This holy service offered up to God by the Priest, in the name of the Church, is far more acceptable to Almighty God, then the devotions of any private man.

For, First, it is the service of the whole Church, to which, every man that holds Communion with that Church, hath consented to and said Amen, and agreed, that it should be offered up to God by the Priest in the name of the Church, and, if what any two of you shall agree to ask upon earth, it shall be granted, S. Matt. 18. 19. How much more, what is ask'd of God or offered up to God by the common vote and joynt desire of the whole body of the Church?

Besides, this publick service and worship of God is Commanded by God, (i. e. by those whom he hath impowr'd to command and appoint it) to be offered up to him in the behalf of the Church, and therefore must needs be most acceptable to him, which is so appointed by him: For, what he Commands he accepts most certainly. Private devotions and services of particular men which are offered by themselves, for themselves, are sometimes accepted, sometimes refused by God, according as the persons are affected to vice or virtue; but this publick worship is like that Lamb, Exod. 29. commanded to be offered by the Priest for others, for the Church, and therefore accepted, whatsoever the Priest be that offers it up. And therefore, King David prayes, Psal. 141. 2. Let the lifting up of my hands be an evening Sacrifice, i. e. as surely accepted as that Evening Sacrifice of the Lamb, which no indevotion or sin of the Priest could hinder, but that it was most certainly accepted for the Church, because commanded to be offered for the Church, S. Chrys. Hom. in Psal. 140.

This publick service is accepted of God, not only for those that are present and say Amen to it, but for all those that are absent upon just cause, even for all that do not renounce Communion with it and the Church, for it is the Common service of them all, Commanded to be offered up in the names of them all, and agreed to by all of them to be offered up for them all, and therefore is accepted for all them, though presented to God by the Priest alone (as the Lamb offered up to God, by the Priest, Ex. 29. was the sacrifice of the whole Congregation of the children of Israel,) a sweet smelling savour, a savour of rest, to pacifie God Almighty daily, and to continue his favour to them, and make him dwell with them, Exod. 29. 42, 45.

Good reason therefore it is, that this sweet smelling savour should be daily offered up to God Morning and Evening, whereby God may be pacified and invited to dwell amongst his people. And whatsoever the world think; thus to be the Lords Remembrancers putting him in mind of the peoples wants. Esay 62. Being as it were the Angels of the Lord, interceding for the people, and carrying up the daily prayers of the Church in their behalf, is one of the most useful and principal parts of the Priests office. So S. Paul tells us, who in the 1 Ep. Tim. chap. 2. Exhorts Bishop Timothy, that he should take care, First of all, that this holy service be offered up to God. I exhort first of all, that prayers, and supplications, intercessions and giving of thanks be made for all men. For KINGS, &c.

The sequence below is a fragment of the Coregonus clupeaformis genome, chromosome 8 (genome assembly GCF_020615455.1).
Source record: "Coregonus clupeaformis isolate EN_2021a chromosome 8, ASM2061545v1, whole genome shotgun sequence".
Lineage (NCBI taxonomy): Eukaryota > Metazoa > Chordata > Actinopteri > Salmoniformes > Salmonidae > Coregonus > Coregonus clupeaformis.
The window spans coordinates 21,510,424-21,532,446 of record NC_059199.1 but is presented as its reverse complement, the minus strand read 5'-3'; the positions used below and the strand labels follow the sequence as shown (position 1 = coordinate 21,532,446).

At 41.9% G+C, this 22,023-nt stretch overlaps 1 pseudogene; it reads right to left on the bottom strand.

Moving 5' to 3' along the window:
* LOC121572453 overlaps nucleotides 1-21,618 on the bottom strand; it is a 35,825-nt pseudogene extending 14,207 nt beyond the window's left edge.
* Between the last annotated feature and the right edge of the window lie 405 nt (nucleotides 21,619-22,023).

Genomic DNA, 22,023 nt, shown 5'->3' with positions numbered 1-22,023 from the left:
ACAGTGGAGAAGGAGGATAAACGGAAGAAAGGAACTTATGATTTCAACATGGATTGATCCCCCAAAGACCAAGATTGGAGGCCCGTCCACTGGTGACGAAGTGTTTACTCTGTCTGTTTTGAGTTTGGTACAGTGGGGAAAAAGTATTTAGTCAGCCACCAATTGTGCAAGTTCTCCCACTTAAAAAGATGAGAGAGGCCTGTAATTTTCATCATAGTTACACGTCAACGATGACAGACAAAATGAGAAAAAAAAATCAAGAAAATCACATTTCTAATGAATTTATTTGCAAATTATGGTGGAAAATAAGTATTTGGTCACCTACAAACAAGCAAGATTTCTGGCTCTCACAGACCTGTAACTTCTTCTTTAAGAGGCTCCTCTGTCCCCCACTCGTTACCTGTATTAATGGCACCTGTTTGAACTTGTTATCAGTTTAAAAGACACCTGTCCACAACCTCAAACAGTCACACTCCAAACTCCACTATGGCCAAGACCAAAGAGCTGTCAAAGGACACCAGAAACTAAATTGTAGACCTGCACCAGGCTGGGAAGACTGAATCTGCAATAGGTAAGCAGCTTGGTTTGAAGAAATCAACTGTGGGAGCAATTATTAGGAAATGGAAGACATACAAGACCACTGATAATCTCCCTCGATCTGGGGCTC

What is the meaning of this first of all? I will that this holy service be offered up daily, and the faithful know, how we observe this rule of S. Paul, offering up daily this holy sacrifice Morning and Evening.

S. Chrys. upon the place. S. Paul in the first Chapter of this Epistle at the 18. verse, had charged his son Timothy to war a good warfare, to hold faith and a good conscience, and presently adds, I exhort therefore, that first of all prayers &c. be made, as if he had said, you cannot possibly hold faith and a good conscience in your Pastoral office, unless, First of all, you be careful to make and offer up prayers, &c. For this is the first thing to be done and most highly to be regarded by you. Preaching is a very useful part of the Priests office; and S. Paul exhorts Timothy to preach the word, be instant in season, out of season. And the more because He was a Bishop, and to plant and water many Churches in the Infancy of Christianity among many Seducers and Temptations: But yet First of all he exhorts, that this daily office of presenting prayers to the throne of grace in the behalf of the Church, be carefully lookt to.

This charge of S. Paul to Tim. holy Church here laies upon all those that are admitted into that holy office of the Ministery, that they should offer up to God this holy sacrifice of prayers, praises and thanksgivings, this savour of rest, daily, Morning and Evening: And would all those whom it concerns, look well to this part of their office, I should not doubt, but that God would be as gracious and bountiful to us in the performance of this service, as he promised to be to the Jews in the offering of the Lamb Morning and Evening, Exod. 29. 43. 44. He would meet us and speak with us, that is graciously answer our petitions: he would dwell with us, and be our God, and we should know, by comfortable experiments of his great and many blessings, that he is the Lord our God.